Relational Ontologies uses the metaphor of a fishing net to represent the epistemological and ontological beliefs that we weave together for our children, to give meaning to their experiences and to help sustain them in their lives. The book describes the epistemological threads we use to help determine what we catch up in our net as the warp threads, and our ontological threads as the weft threads. It asks: what kind of fishing nets are we weaving for our children to help them make sense of their experiences? What weft threads are we including and working to strengthen, and what threads are we removing or leaving out? It is important to carefully re/examine these most basic ways of catching up what sustains us in our ocean of infinite experiences, as the threads we weave for our children will determine what they catch up in their nets, until they are old enough to re/weave their own. Relational Ontologies reweaves America’s epistemological and ontological fishing net on a larger scale, turning to indigenous cultures and diverse spiritual beliefs for assistance in reforming American schools.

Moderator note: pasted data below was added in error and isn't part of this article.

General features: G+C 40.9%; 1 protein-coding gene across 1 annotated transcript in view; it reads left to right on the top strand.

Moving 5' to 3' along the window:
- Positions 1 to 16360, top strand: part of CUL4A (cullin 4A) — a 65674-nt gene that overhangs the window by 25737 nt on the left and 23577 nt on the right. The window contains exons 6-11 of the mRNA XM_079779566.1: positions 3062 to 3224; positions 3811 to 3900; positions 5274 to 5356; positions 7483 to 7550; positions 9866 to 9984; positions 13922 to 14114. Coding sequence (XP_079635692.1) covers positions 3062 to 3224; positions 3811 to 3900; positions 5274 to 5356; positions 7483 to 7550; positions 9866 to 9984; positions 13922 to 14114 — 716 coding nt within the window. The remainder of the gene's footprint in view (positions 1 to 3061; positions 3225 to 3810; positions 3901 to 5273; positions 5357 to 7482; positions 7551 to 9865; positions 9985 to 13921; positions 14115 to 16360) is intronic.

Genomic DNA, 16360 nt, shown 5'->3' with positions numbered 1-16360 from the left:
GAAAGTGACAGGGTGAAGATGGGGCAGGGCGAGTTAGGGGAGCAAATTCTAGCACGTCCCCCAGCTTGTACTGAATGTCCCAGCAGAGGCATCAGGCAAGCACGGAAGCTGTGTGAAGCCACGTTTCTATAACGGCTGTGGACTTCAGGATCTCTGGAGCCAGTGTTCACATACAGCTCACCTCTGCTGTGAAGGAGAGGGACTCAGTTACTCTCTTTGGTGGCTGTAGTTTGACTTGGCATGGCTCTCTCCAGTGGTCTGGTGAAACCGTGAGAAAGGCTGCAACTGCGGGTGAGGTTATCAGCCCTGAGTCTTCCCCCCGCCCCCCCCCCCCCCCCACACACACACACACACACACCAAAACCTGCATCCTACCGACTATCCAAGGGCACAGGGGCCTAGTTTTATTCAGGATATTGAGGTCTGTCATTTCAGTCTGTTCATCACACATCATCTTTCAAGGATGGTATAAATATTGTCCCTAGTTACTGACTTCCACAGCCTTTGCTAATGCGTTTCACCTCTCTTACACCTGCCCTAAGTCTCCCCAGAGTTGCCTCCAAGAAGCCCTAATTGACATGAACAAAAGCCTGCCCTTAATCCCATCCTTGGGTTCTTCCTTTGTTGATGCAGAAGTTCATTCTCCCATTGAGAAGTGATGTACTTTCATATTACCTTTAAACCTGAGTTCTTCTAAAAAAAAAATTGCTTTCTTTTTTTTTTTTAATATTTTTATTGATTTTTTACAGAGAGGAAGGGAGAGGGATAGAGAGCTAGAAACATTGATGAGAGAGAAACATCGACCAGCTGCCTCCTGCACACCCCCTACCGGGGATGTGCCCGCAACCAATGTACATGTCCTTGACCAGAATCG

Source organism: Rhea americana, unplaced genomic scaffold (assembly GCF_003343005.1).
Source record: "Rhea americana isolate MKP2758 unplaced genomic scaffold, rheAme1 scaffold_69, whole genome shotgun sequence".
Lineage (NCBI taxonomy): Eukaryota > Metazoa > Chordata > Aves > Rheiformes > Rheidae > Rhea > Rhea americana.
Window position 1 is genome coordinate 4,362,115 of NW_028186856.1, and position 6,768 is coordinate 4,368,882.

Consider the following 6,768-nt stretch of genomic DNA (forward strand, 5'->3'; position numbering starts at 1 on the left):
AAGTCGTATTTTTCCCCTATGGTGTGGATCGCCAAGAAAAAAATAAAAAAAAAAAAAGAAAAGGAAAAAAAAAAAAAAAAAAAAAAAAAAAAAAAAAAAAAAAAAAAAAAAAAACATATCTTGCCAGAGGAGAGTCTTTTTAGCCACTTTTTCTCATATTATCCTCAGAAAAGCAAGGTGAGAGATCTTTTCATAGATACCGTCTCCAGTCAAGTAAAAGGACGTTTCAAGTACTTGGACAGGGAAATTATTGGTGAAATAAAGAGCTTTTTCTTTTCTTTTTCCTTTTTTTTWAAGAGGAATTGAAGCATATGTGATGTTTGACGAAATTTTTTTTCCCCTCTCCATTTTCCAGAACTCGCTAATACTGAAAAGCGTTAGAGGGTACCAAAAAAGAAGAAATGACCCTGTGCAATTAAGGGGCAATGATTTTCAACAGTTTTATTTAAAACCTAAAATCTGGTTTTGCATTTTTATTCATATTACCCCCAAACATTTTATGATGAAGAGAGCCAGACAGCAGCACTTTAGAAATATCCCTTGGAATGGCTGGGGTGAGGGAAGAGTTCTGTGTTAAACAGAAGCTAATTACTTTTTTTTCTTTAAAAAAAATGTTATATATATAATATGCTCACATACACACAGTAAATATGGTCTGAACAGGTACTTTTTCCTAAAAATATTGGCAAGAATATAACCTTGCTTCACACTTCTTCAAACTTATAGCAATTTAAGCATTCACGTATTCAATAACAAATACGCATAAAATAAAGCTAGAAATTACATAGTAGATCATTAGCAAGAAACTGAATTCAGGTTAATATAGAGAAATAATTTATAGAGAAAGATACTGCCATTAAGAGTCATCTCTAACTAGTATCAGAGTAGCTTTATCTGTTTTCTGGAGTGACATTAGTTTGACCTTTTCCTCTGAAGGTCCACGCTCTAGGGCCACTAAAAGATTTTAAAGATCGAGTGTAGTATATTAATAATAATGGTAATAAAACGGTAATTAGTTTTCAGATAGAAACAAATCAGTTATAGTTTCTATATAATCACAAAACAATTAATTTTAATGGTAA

Chapter 6. Educational Implications
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In the Introduction to this book, I presented the metaphor of a fishing net to represent the epistemological and ontological beliefs that we weave together for our children, to give meaning to their experiences and to help sustain them in their lives. I described the epistemological threads we use to help us determine what we catch up in our net as the warp threads, and our ontological threads as the weft threads. I sketched in the Introduction some of the qualities of public schools in the USA that have been passed on to us by our communities and woven into our fishing nets based on Protestant Christian ontological threads. Examples of these ontological beliefs, such as original sin, that we are born as sinners, and personal struggle on earth will be rewarded in heaven, emphasize individual effort to contain and control our impulses, and the importance of singular hard work.
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